World Nuclear Association calls for all-hazards approach to nuclear power

Press release issued 27 May 2021

World Nuclear Association has today published a new White Paper – Recalibrating Risk: Putting nuclear risk in context and perspective - calling upon policymakers and regulators to adopt a science-based, all-hazards risk assessment and management system that holistically evaluates the contributions of different energy sources and sets a level playing field.

Speaking at the launch of the White Paper, Dr Sama Bilbao y León, Director General, World Nuclear Association, said,

Nuclear technologies can contribute enormously towards tackling two of the biggest challenges facing the world today – the decarbonisation of the global economy and fulfilling the Sustainable Development Goals for everyone – but are being held back because of the many misconceptions about nuclear energy.

"Indeed, as recently highlighted by the International Energy Agency in its Net Zero report, 'nuclear energy is a crucial component in ensuring the deep decarbonisation needed to meet the 1.5oC target.' To fully unlock the potential of nuclear power, a global paradigm shift is needed - one that is led by scientific evidence and evaluates the risks associated to all economic activities holistically without overemphasizing one kind of risk over another."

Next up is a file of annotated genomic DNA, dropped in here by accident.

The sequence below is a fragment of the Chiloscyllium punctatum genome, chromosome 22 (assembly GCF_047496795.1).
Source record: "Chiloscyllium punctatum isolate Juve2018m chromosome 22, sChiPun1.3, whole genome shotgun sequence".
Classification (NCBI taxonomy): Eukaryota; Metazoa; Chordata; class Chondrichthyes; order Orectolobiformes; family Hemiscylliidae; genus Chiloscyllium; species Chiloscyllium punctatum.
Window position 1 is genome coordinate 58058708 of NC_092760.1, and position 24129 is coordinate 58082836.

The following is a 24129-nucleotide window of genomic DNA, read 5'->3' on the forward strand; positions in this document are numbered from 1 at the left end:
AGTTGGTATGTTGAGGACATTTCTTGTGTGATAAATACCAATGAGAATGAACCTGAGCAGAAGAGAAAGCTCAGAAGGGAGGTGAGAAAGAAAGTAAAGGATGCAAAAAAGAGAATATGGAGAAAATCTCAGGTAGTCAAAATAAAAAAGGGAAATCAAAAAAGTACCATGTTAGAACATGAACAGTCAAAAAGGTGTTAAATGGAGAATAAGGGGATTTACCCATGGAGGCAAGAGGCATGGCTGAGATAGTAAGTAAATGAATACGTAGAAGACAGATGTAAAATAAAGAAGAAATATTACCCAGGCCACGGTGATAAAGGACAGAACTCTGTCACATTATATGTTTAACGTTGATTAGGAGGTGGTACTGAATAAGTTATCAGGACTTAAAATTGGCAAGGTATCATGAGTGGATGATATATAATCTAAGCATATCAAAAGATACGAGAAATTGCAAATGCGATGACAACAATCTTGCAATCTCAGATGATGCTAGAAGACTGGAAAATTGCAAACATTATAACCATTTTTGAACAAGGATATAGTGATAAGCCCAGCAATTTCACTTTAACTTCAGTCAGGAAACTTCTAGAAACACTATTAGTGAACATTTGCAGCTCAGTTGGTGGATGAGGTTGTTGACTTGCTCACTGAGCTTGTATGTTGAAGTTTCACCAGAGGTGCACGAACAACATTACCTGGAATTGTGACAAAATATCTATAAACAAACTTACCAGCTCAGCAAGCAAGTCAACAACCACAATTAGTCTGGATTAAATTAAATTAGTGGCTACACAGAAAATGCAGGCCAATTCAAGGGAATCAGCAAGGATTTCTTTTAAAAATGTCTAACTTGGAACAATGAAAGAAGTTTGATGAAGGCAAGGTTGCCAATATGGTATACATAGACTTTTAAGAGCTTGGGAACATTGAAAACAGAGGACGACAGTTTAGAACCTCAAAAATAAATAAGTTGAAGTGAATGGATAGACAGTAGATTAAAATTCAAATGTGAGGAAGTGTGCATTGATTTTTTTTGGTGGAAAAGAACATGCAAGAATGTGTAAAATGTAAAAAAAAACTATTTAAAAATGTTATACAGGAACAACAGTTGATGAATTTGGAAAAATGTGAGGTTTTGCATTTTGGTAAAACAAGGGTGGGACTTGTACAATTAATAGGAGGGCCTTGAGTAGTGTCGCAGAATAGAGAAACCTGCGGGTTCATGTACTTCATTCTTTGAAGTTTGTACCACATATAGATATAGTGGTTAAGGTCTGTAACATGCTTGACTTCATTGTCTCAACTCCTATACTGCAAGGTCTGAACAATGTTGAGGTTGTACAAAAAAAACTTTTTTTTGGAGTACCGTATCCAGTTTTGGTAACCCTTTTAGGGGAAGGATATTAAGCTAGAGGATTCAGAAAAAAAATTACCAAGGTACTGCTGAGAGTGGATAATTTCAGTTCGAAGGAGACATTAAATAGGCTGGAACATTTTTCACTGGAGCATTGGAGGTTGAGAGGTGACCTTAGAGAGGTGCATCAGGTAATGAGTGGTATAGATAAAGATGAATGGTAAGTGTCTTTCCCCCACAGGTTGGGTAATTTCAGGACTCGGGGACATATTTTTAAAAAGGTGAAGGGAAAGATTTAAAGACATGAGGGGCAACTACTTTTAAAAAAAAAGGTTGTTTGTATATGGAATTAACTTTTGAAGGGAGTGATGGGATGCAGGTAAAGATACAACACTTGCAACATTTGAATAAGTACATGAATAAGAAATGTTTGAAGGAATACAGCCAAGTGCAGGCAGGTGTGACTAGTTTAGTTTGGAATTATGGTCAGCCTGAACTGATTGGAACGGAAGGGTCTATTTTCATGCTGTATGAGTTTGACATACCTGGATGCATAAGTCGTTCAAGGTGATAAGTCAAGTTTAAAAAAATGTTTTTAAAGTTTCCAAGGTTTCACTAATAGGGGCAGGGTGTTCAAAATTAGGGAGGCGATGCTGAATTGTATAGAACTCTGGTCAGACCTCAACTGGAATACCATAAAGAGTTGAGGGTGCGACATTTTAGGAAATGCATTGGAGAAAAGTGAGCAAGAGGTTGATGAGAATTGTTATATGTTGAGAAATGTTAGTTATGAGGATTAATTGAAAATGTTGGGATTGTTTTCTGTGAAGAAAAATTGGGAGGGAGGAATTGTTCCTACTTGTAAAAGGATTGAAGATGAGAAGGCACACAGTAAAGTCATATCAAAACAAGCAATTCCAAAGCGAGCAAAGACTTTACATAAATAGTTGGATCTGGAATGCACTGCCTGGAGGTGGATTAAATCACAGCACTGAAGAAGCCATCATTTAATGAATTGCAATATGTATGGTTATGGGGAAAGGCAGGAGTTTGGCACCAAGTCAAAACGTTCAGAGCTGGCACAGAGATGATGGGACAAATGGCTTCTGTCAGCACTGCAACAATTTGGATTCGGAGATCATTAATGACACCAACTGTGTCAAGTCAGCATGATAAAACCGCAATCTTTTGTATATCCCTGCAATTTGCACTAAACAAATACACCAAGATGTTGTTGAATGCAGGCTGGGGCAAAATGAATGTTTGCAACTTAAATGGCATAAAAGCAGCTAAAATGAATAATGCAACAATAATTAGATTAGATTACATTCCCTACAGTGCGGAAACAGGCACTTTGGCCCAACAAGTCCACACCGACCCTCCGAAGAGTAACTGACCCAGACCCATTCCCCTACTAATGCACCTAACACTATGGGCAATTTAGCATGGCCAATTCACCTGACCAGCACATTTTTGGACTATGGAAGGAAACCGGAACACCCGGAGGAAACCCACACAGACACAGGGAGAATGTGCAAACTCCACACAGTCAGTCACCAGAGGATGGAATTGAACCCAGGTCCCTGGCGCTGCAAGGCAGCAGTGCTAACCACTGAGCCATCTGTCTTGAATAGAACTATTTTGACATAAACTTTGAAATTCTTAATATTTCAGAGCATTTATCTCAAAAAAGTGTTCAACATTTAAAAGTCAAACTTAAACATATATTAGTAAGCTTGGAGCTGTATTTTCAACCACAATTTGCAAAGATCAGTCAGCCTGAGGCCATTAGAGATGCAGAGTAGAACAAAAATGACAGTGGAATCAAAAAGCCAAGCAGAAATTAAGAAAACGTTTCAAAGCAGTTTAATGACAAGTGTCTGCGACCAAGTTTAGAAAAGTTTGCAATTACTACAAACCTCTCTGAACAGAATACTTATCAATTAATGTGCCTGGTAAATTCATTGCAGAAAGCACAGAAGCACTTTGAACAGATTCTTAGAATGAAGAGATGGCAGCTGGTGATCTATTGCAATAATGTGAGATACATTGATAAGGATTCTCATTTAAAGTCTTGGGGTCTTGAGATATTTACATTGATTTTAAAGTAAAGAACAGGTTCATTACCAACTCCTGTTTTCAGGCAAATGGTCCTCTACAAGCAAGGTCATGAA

The White Paper finds that disproportionately focusing on the risks posed by radiation may result in the acceptance of other, more significant, risks. For example, the continued massive use of fossil fuels worldwide has caused millions of premature deaths from air pollution and untold environmental damage, and is the main cause of the considerable risks posed by global climate change. In contrast, nuclear power is routinely ostracized and its substantial, readily available contributions to global decarbonization are disregarded, which is an opportunity lost to advance towards Paris Agreement goals.

World Nuclear Association therefore calls upon policymakers and regulators to adopt an all-hazards approach, where different risks associated with energy producing technologies are placed in perspective and the appropriate context, and examined in line with the latest scientific evidence. Policymakers and regulators must ensure that their decisions regarding radiation protection do not create greater risks elsewhere. This includes the recalibration of existing regulations regarding nuclear power and radiation, weighing the cost of regulatory measures against the societal benefits provided by nuclear energy.